“Karl has been a fantastic Spokesperson for the collaboration,” says Andreas. “He also recruited an extremely competent and dedicated team; I’m pleased they’ll all be continuing on in their roles and I welcome Marumi’s fresh perspective. We’re embarking on an exciting but challenging period for the collaboration, as we continue to prioritise critical developments of the experiment alongside data analysis. Success will require us to fully commit and focus our forces.”
The new management team will guide the ATLAS collaboration over a two-year term, overseeing the final push before Run 3 of the LHC begins in 2022 as well as preparations for the High-Luminosity LHC (HL-LHC). “We have a lot of tasks to complete before we can return to data-taking,” says Ludovico Pontecorvo. “Foremost among them are the final installation and commissioning of the Phase I upgrades of the detector, which will improve, among other things, the trigger capabilities of ATLAS.”
The coming years will then see work for the HL-LHC kick into full gear. The upgrades will require a lot more than clicking ‘install and restart’. “Every layer and system of the ATLAS experiment is impacted, with work ranging from complex new electronics installations to the complete replacement of the inner detector,” says Francesco Lanni. “Just like the original construction of the experiment, this work has been distributed throughout ATLAS institutes around the world. This is a colossal endeavour, and ensuring its success is one of our highest priorities.”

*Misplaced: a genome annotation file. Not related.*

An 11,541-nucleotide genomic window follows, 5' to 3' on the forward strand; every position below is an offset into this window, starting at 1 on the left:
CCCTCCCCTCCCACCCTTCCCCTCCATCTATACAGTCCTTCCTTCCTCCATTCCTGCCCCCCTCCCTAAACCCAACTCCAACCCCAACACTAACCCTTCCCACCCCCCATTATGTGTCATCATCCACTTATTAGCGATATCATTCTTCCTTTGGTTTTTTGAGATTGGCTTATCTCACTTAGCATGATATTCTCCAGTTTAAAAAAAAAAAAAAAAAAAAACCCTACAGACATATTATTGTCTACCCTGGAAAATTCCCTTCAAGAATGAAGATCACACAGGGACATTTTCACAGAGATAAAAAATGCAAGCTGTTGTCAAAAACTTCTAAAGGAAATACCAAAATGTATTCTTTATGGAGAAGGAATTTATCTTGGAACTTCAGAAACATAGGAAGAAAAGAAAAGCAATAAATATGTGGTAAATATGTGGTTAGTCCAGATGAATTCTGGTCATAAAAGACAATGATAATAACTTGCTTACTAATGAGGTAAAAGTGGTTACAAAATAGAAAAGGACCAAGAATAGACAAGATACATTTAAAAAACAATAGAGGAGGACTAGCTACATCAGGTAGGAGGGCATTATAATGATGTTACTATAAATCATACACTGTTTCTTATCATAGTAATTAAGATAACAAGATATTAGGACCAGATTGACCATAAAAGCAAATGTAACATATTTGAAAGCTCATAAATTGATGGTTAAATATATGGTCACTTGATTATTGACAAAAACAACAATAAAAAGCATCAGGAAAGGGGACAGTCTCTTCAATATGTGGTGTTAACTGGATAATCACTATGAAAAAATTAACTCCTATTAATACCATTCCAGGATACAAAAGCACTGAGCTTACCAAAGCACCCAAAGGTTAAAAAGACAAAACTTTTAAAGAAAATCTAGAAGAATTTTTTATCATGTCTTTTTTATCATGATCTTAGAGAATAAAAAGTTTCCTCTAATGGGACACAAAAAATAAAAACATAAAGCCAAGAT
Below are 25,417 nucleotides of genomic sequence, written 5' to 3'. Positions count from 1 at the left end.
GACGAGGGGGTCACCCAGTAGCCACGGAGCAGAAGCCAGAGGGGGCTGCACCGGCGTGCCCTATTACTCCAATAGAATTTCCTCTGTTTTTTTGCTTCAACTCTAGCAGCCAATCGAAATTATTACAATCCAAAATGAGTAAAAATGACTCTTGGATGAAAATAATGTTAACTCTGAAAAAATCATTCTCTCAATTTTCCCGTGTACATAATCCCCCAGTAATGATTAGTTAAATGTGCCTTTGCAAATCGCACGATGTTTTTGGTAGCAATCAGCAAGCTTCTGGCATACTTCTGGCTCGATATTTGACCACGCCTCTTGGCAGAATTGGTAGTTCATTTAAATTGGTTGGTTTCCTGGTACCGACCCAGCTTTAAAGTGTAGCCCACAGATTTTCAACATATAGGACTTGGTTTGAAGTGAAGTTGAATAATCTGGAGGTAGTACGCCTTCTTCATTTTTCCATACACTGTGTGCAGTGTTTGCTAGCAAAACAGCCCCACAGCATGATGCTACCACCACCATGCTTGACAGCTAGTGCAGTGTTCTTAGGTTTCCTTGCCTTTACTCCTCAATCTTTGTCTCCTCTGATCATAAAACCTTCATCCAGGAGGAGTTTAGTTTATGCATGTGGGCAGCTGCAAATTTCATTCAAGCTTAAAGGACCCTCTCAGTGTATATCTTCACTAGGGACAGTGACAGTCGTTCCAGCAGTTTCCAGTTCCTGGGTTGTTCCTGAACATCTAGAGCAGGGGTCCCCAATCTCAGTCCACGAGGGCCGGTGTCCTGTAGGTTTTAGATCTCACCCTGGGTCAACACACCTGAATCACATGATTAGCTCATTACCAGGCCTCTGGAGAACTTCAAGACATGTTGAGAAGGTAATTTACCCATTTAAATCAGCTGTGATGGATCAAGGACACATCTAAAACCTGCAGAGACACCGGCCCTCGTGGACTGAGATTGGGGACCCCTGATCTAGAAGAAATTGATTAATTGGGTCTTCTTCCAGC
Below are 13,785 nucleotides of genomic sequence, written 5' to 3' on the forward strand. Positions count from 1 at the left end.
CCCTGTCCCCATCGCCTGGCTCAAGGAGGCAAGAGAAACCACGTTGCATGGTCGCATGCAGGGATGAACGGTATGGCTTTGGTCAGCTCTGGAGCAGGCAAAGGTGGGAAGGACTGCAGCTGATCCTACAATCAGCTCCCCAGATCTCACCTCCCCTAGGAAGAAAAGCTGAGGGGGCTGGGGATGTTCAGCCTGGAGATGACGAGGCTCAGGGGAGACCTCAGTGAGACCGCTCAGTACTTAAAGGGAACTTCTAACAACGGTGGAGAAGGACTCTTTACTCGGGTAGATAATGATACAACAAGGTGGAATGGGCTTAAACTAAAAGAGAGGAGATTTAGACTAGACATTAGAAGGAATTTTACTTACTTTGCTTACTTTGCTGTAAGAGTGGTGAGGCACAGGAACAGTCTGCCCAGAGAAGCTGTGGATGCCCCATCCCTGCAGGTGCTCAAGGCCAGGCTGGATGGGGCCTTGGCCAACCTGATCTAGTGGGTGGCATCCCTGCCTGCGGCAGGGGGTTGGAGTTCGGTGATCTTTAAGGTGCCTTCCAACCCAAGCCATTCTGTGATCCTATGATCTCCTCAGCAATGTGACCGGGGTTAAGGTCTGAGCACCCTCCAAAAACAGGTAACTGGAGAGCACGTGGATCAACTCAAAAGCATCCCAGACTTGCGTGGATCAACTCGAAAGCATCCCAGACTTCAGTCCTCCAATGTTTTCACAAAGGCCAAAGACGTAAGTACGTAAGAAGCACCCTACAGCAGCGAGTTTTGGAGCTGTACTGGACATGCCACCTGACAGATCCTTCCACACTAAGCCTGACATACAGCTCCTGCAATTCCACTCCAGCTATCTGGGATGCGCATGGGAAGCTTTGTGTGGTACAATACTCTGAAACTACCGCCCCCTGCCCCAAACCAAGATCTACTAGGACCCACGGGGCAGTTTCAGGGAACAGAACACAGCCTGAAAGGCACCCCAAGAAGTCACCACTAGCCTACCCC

Alongside these extensive detector priorities, ATLAS management remains committed to maintaining the pace of high-quality physics analysis. “The data we collected during Run 2 of the LHC (2015-2018) has proven a veritable treasure trove,” says Andreas. “We will continue exploring it, probing rare and new processes, and conducting ever-more detailed studies.” These findings, combined with the upcoming Run 3 data, are a source of great anticipation for the physics results yet to come.
That the management team starts their new term during a global pandemic – with many colleagues still working from home – is an unfortunate reality. Nevertheless, they remain optimistic. “I continue to be impressed by the dedication and resilience that ATLAS members have shown during these difficult times,” adds Andreas. “As Spokesperson, I look forward to open engagement with members, as they continue to bring new ideas to the field and accomplish wonders for this experiment.”